Upon finishing Rebel Sisters by Marita Conlon-McKenna, I was filled with regret that I didn’t pay better attention in the British Literature class I took my sophomore year of college. The class surveyed Romantic, Victorian, and Modern literature. I happily devoured Romantic literature, which was a reaction to the Industrial Revolution and Age of Enlightenment, and it celebrated nature, spirituality, individuality, creativity, and purity. It’s something that resonated with me, and now that I think about it, that’s probably why I’m so keen on the Steampunk subculture; it seems to celebrate many of the same things. Victorian literature and Modern literature? Puh! That stuff could hardly hold my attention. And…now I find that unfortunate because we definitely studied the Irish identity in Modern literature, and that is a major theme in Rebel Sisters. While I enjoyed this novel, I feel I could have experience a different plane of appreciation had I just applied myself a little harder in that class.
Released: January 2016
Publisher: Transworld Ireland
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Growing up in the privileged confines of Dublin’s leafy Rathmines, the bright, beautiful Gifford sisters Grace, Muriel and Nellie kick against the conventions of their wealthy Anglo-Irish background and their mother Isabella’s expectations. Soon, as World War I erupts across Europe, the spirited sisters find themselves caught up in their country’s struggle for freedom.
Muriel falls deeply in love with writer Thomas MacDonagh, artist Grace meets the enigmatic Joe Plunkett – both leaders of ‘The Rising’ – while Nellie joins the Citizen Army and bravely takes up arms, fighting alongside Countess Constance Markievicz in the rebellion.
On Easter Monday, 1916, the biggest uprising in Ireland for two centuries begins. The world of the Gifford sisters and everyone they hold dear will be torn apart in a fight that is destined for tragedy.
I would always encourage readers to do some research before or while reading a historical fiction novel to help put things into context. Even if I’m already familiar with a historical topic (for example: WWII), I always have my phone nearby so I can do a quick scroll through a wikipedia page to learn more about a person or an event or an idea. I even found myself briefly referring to Wikipedia while reading the Mistresses of Versailles novels just so I could understand the subtle cultural references even though they usually didn’t play a major role in the story. Rebel Sisters, on the other hand, required a little light reading before digging in to its pages…and then some more reading once I hit page 200.
This is the second novel I’ve read this year that has made me realize how very little I learned (or was taught) in my high school history courses. I’ve determined that if an event or nation or idea didn’t affect America is some way, it wasn’t mentioned in the pages of my AP World History textbook (and I’m convinced that the reason so many pages were dedicated to China had less to do with its rich history and more to do with that fact that China was emerging as a superpower). I’m wracking my brain to remember if Ireland ever made it in to the textbooks pages…maybe there was one paragraph on the Great Potato Famine being related to an increase in Irish immigrants in America?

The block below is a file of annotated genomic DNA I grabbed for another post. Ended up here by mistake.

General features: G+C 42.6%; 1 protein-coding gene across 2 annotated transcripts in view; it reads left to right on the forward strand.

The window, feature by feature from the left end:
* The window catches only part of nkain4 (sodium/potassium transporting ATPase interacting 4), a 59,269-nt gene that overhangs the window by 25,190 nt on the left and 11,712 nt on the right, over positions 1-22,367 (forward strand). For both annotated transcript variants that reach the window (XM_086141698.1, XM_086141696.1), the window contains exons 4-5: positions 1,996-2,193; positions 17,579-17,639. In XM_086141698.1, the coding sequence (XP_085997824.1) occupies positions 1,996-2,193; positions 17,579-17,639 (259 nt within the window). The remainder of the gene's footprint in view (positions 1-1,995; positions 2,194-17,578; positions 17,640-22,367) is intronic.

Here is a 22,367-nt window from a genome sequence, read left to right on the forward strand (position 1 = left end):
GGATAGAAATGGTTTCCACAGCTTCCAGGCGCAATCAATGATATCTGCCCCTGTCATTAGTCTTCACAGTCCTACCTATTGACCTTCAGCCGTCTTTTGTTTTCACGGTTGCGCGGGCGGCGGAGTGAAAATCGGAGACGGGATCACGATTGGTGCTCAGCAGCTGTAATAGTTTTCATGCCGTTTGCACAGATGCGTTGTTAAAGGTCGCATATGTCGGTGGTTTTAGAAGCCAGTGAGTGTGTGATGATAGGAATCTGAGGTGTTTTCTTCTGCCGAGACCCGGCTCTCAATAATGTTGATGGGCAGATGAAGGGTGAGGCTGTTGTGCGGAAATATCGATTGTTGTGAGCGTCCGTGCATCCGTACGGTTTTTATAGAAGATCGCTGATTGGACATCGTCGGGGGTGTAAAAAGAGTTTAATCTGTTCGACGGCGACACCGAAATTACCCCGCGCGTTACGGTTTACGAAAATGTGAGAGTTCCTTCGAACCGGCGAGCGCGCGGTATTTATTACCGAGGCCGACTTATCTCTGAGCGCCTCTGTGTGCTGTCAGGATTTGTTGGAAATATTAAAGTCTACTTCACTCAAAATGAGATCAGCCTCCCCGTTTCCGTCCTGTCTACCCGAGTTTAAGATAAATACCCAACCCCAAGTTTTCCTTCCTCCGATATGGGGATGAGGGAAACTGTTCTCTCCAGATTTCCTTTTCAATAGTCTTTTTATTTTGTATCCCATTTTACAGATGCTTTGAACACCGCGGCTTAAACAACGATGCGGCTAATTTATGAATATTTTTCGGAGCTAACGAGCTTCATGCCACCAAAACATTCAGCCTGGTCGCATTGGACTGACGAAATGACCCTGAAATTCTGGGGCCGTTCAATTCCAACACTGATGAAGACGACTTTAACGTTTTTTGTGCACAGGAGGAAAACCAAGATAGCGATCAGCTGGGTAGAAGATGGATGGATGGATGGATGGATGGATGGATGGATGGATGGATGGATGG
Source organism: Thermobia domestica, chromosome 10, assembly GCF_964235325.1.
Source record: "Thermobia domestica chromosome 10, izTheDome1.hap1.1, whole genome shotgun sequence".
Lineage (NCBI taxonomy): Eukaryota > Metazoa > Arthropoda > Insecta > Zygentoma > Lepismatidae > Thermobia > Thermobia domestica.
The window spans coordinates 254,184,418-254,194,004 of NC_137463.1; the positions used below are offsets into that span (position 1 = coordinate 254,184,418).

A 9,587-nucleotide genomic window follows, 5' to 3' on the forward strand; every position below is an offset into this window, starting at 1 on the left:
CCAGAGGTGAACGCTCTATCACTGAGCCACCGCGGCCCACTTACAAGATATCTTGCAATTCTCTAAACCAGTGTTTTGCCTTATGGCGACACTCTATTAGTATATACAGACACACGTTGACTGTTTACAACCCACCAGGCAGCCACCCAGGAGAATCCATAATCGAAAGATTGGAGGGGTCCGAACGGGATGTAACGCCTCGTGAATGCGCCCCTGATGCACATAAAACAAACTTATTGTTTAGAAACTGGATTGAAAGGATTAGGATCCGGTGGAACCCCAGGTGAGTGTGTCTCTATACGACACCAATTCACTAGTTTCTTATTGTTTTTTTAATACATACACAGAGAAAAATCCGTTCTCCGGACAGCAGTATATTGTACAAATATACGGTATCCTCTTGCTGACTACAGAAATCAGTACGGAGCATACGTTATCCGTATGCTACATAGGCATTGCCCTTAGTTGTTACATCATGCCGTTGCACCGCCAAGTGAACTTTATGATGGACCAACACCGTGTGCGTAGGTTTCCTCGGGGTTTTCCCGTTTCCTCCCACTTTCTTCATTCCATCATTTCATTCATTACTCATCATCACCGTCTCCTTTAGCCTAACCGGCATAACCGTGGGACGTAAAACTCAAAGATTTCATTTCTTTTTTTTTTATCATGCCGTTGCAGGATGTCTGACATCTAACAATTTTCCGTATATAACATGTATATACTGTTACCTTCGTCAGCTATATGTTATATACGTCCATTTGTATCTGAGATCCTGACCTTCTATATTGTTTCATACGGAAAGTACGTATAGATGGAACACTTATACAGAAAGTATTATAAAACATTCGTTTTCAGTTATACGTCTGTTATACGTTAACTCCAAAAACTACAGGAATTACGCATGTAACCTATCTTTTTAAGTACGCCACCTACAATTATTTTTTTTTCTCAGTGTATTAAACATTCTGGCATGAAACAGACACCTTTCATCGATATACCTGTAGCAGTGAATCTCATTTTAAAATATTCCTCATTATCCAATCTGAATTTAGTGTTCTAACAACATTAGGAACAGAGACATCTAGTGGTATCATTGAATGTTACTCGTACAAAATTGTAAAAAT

For the record, I think Marita Conlon-McKenna actually does an exceptional job at writing about the political atmosphere of Ireland during the early 1900s in a fashion that is not daunting and is easy to understand for newcomers of the topic. However, I found myself quite interested in the events that lead up to the rebellion so I could better understand the characters’ motivation. So…my recent search history looks like this:
First off, all six of the Gifford sisters accomplished pretty incredible things in their lifetime; they were journalists, broadcasters, artists, nurses, nationalist and suffrage activists. Basically, this book exudes girl power. (Oh yea, PS, I forgot to mention that the Gifford sisters are real!!!) However, Rebel Sisters mostly revolves around Muriel, Grace, and Nellie, who were the most involved in the rebellion. Conlon-McKenna weaves this wonderful story about these three young women growing up, falling in love, starting families…yet also engaging in a revival of a culture, challenging social norms for women, publishing politically-charged drawings and journal articles, and participating in a rebellion. All in a days work.
I can’t help but bring up the Sisters of Versailles by Sally Christie. I think because the Mailly-Nesle sisters are not as well-known as say… Madame de Pompadour and Comtesse de Barry, Christie was allowed more creative license in breathing life into the characters of the five sisters. However, when your characters are Irish nationalist icons from the past 100 years…I suspect you’re only allowed so much. Between that and the subject matter, Rebel Sisters was a much…drier read. Actually, I don’t know if “dry” is even the appropriate adjective because that suggests the book was boring, and it definitely wasn’t that. But I didn’t feel as engaged as I had hoped either. As much as I admired the Gifford sisters, I didn’t form an attachment with them.
The story also spanned 16 years in 400 pages, so I felt like I was only given brief glimpses into certain parts of the sisters’ lives. And, the parts that I wanted more of seemed to pass by too quickly– for example, the actual Easter Rising and resolution took place in the last 60 pages of the book.
Overall, I quite enjoyed this book, but I also wanted more. To try to tell three different stories that take place over 16 years in only 400 pages…it’s almost too ambitious. I can’t decide if I wanted the story to be more focused on one of the sisters or if I just wanted more pages/books so I could get to know the three sisters better.